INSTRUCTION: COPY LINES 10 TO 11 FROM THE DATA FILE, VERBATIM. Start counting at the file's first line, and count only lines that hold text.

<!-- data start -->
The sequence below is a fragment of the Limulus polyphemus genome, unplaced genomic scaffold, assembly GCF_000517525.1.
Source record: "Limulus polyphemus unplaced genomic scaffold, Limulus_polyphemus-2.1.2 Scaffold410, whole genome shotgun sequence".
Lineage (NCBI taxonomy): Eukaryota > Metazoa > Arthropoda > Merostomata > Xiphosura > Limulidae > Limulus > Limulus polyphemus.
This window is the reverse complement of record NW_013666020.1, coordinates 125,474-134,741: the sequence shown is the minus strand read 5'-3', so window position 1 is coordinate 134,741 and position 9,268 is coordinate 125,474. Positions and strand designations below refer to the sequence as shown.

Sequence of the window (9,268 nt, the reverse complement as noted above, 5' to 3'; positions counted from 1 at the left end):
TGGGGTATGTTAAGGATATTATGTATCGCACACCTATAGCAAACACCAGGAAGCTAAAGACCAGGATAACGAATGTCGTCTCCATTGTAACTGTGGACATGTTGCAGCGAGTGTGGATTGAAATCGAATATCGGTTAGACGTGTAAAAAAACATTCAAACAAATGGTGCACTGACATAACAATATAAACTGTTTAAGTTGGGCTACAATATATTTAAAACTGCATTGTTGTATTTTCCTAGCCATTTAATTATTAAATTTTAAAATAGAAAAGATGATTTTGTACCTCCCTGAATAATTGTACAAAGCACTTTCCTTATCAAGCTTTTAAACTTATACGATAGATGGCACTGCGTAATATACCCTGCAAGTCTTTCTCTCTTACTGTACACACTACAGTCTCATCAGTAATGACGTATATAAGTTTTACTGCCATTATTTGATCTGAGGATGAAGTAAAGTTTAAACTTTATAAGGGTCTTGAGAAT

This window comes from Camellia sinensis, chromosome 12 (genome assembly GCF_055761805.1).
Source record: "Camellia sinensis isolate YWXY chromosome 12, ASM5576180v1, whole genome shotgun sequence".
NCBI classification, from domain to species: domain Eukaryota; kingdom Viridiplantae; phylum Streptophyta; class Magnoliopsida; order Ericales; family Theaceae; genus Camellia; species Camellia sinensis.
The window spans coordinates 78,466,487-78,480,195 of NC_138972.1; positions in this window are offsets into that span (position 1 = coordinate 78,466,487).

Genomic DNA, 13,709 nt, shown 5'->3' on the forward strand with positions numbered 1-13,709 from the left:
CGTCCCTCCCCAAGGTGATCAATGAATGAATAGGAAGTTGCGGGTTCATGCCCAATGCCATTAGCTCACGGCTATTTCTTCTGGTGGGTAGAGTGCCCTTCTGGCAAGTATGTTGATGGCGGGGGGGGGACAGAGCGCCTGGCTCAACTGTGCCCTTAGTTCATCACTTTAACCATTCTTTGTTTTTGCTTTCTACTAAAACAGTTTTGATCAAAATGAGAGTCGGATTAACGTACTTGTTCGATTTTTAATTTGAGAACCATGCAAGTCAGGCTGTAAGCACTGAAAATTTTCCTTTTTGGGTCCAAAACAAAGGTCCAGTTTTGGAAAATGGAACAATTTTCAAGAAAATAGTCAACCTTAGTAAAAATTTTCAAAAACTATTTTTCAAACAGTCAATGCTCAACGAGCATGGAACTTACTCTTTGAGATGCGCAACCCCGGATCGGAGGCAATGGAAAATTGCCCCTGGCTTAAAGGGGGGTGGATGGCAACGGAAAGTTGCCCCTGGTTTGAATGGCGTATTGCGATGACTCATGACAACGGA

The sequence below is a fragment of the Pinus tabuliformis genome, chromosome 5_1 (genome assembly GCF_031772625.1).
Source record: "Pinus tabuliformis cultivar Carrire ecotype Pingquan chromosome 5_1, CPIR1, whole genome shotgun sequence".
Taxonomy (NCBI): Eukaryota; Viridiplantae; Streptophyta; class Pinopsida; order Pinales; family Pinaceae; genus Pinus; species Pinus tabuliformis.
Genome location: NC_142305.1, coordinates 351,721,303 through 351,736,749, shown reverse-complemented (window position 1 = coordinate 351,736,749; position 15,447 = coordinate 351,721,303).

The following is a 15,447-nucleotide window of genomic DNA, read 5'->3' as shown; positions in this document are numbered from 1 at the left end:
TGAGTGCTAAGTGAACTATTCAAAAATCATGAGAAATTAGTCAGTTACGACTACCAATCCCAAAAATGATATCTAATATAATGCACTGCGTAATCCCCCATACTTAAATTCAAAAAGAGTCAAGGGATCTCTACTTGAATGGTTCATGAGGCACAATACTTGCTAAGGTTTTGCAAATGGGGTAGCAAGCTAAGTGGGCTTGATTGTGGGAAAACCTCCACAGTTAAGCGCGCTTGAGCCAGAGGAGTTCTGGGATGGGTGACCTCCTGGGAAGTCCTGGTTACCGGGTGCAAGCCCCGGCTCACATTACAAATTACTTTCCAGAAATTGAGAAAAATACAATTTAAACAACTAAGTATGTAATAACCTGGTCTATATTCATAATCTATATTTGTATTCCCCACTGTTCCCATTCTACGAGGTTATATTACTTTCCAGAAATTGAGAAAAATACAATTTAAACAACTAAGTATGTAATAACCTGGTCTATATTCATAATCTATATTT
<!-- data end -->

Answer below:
The window spans coordinates 78,466,487-78,480,195 of NC_138972.1; positions in this window are offsets into that span (position 1 = coordinate 78,466,487).

Genomic DNA, 13,709 nt, shown 5'->3' on the forward strand with positions numbered 1-13,709 from the left: